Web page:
Thou wast powerful in word and work, O Stanislaus! and our Lord rewarded thee with a Martyr’s crown. From thy throne of glory, cast a look of pity upon us; obtain for us from God that gift of fortitude, which was so prominent in thee, and which we so much need in order to surmount the obstacles which impede our progress. Our Risen Lord must have no cowards among his soldiers. The Kingdom, into which he is about to enter—he took it by assault; and he tells us plainly that if we would follow him thither, we must prepare to use violence. Brave soldier of the living God! get us brave hearts. We need them for our combat—whether that be one of open violence for the Faith or Unity of the Church, or one which is to be fought with the invisible enemies of our salvation. Thou wast indeed a good shepherd, for the presence of the world neither made thee flee nor fear—ask our Heavenly Father to send us Shepherds like thee. Succor Holy Church, for she has to contend with enemies in every part of the world. Convert her persecutors, as thou convertedst Boleslaus; he was thy murderer, but thy Martyrdom won mercy for him. Remember thy dear Poland, which honors thee with such fervent devotion. Break the iron yoke that has so long crushed her. Yes—it is time for her to regain her rank among nations. During the severe trials, which her sins have drawn down upon her, she has maintained the sacred link of Catholic Faith and Unity; she has been patient and faithful; as our Risen Jesus to have pity on her, and reward her patience and fidelity. May he mercifully grant her a share in his Resurrection—that day will be one of joy for the whole Christian world, and a new Canticle will be sung throughout the earth, to the Lord our God.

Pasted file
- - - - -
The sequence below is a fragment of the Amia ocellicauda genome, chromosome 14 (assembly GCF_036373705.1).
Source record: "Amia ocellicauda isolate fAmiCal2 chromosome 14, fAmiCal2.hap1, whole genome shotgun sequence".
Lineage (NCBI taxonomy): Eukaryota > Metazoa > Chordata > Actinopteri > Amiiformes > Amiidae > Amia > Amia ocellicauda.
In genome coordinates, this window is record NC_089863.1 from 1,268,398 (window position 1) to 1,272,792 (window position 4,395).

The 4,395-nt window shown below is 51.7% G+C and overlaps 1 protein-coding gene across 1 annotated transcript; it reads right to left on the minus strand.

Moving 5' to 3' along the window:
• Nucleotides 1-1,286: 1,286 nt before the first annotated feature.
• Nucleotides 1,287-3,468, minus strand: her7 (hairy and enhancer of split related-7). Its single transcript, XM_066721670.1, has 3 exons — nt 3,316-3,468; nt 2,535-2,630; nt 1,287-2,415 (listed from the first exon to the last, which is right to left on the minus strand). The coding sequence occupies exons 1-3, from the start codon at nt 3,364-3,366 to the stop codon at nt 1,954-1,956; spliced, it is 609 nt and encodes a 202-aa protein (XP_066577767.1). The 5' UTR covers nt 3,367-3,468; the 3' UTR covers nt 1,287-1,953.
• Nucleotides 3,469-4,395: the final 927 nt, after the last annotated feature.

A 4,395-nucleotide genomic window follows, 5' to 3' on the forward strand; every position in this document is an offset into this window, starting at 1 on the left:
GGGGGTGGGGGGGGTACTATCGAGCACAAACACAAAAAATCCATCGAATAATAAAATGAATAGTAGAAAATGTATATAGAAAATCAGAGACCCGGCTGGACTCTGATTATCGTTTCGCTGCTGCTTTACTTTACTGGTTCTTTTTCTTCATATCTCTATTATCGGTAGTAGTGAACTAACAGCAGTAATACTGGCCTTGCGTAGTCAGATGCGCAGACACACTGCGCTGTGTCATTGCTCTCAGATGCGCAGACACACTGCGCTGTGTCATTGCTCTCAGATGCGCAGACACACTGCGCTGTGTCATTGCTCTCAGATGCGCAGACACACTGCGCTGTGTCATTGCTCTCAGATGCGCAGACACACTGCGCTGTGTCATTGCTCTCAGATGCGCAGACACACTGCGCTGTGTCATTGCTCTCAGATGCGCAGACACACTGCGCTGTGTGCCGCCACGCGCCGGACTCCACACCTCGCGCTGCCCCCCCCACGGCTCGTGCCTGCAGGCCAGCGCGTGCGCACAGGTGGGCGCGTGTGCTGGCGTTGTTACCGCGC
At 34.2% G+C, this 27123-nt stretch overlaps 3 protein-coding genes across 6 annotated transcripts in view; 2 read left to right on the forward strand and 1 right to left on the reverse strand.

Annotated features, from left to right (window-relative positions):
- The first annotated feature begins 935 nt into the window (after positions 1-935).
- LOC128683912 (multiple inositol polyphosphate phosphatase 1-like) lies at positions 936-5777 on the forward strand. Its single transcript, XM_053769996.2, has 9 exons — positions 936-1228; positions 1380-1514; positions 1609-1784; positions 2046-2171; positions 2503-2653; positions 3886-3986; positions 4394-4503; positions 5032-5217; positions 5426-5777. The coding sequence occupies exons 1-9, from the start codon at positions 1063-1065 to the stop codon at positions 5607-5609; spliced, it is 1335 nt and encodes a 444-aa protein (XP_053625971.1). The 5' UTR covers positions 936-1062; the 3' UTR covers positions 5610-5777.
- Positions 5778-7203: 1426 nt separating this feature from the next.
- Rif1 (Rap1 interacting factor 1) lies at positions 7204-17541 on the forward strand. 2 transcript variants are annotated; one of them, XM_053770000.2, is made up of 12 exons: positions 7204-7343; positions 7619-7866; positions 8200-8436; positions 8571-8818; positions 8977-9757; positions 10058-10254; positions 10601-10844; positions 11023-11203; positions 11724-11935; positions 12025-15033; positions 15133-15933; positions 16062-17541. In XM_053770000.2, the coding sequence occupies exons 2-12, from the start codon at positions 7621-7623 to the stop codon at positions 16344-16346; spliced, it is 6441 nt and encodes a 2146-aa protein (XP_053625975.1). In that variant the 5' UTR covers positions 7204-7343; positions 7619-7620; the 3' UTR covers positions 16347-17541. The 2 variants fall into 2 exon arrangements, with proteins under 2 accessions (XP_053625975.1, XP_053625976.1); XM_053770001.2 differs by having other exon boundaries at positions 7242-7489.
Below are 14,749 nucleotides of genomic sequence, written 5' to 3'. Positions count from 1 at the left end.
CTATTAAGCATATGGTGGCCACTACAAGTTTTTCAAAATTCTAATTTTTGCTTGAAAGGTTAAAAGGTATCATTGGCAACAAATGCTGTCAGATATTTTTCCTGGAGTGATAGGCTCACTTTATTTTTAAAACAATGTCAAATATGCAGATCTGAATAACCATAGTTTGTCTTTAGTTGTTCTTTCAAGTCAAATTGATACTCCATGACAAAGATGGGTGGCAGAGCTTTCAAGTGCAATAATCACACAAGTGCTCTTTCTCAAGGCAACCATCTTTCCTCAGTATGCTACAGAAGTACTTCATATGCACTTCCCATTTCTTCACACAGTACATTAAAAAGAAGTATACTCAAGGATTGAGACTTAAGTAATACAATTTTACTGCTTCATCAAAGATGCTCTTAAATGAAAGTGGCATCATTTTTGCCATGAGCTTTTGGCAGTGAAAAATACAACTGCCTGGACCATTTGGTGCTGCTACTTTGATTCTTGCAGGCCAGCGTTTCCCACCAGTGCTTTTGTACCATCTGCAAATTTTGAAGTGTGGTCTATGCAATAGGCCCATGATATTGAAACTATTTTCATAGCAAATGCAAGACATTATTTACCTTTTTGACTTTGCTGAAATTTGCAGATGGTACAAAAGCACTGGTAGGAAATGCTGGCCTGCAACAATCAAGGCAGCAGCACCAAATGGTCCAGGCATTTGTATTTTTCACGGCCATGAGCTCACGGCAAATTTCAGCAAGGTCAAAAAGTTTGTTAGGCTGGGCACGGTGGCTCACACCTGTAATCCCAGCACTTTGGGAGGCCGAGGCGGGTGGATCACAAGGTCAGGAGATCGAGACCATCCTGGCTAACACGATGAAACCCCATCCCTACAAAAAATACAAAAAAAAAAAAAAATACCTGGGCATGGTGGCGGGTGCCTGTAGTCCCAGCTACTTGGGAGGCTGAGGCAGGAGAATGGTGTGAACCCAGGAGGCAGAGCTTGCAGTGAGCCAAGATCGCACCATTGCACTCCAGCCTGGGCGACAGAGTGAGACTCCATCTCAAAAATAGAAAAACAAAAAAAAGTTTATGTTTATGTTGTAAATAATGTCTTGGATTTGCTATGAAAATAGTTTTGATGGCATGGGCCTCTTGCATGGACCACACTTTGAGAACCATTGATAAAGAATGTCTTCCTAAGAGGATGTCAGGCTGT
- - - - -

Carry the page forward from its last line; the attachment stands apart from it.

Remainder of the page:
This text is taken from The Liturgical Year, authored by Dom Prosper Gueranger (1841-1875)